The first site ran on some half-baked home made content management system that was an unmitigated disaster. To this day I find it shocking that anyone at CEPA thought it was fit to go up the way it did. Mistakes have been learnt from and the new runs on the extremely robust WordPress (2.5.1) platform, which means that it is scaleable, can be accessed through a variety of devices, can be easily referenced and embedded in other blogs and just makes the content in it more easily accessible. Something for all Mac users using Safari to watch out for though. If you intend to register and write something to PACT using the WordPress, some plug in that’s active on it make it extremely unstable. Safari (3.1.1 on Leopard) crashed twice as I was trying to type in something, which is very unusual yet something to keep in mind.
There’s another small problem. An incorrectly configured submission URL on the Suggest an event page actually prevents anyone from suggesting an event. In the absence of anyone from the general public suggesting an event, all that’s on the site are suggestions by the PACT team. What’s not entirely clear to me is why they remain as suggestions, with the only explanation being that the research needed to enter these into the PACT database is hostage to the limited time available for the administration of the site by the one person I know is behind it almost single handedly.
Three features I would really like to see on the site I’ve already communicated to those in charge. The first would be to plot on a map of Sri Lanka the locations of incidents in PACT. The geo-visualisation of incidents and events would give a user a perspective much wider and deeper than reading the same information in a textual format, just like the Mideast Conflict Timeline.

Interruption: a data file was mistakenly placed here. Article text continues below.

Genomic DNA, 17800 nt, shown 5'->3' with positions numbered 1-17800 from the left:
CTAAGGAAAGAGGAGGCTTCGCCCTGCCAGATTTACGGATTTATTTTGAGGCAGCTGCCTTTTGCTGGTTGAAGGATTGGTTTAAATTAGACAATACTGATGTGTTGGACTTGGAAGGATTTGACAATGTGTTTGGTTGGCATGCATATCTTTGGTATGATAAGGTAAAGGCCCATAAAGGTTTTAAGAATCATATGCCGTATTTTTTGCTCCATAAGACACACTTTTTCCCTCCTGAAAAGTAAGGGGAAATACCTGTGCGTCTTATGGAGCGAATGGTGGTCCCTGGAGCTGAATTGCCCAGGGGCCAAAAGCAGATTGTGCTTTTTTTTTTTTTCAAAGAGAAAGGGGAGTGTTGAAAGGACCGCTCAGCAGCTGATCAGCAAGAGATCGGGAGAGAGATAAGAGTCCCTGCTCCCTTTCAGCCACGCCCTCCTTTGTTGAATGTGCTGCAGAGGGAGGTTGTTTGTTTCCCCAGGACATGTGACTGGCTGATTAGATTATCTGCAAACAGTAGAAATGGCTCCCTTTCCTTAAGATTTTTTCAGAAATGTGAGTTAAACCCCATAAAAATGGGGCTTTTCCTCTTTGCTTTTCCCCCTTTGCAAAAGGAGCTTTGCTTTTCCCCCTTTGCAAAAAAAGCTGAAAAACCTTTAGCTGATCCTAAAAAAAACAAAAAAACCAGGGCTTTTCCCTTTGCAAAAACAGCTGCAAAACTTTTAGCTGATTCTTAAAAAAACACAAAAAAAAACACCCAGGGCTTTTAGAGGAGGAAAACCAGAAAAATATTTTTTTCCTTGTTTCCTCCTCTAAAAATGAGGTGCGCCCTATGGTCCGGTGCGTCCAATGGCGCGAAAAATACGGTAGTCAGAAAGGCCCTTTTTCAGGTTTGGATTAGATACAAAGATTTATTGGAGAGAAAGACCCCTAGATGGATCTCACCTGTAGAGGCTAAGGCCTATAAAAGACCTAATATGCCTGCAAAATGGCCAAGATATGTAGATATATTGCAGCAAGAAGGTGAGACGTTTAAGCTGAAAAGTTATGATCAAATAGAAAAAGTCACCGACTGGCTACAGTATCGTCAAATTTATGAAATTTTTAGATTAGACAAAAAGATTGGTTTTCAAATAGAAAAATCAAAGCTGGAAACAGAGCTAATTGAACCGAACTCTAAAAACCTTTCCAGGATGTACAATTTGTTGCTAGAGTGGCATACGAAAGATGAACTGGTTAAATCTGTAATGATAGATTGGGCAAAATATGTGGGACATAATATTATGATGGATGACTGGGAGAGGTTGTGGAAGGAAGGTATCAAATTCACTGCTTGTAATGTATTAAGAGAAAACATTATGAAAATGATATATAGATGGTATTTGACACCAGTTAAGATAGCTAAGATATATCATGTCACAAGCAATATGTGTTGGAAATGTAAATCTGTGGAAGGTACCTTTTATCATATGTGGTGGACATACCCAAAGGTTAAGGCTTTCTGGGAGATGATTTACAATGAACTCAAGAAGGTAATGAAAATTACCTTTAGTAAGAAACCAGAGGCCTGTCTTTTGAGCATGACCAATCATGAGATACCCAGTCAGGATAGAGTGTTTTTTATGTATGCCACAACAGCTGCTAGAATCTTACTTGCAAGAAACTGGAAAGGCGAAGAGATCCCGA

Another is in the visualisation of information proper. I remember using Microsoft Encarta’s timeline and discovering a range of events and processes that I would not have pieced together as easily by reading just text. There’s actually a very powerful example of what I would like to see for PACT in the form of the Xtimeline website. For example, see this history of the microprocessor – beautifully done and extremely intuitive.
Finally, a way to make PACT more social. The suggestion here is to include ways through which each post can be more easily integrated into a range of social networking sites like Facebook and Myspace. This can be very easily done by integrating Addthis to their site.
PACT is a must for any researcher on our conflict and is one of those sites that really should be put as a shortcut on the desktops of PCs in libraries and cyber-cafes, so that people actually get to know of it and use it. Traffic to the site will never be comparable to a other sites on conflict including those such asGroundviews or Vikalpa, but what is offers is content that complements, strengthens and gives more insight into that which is published elsewhere.
It is truly sui generis in this regard. Visit it today.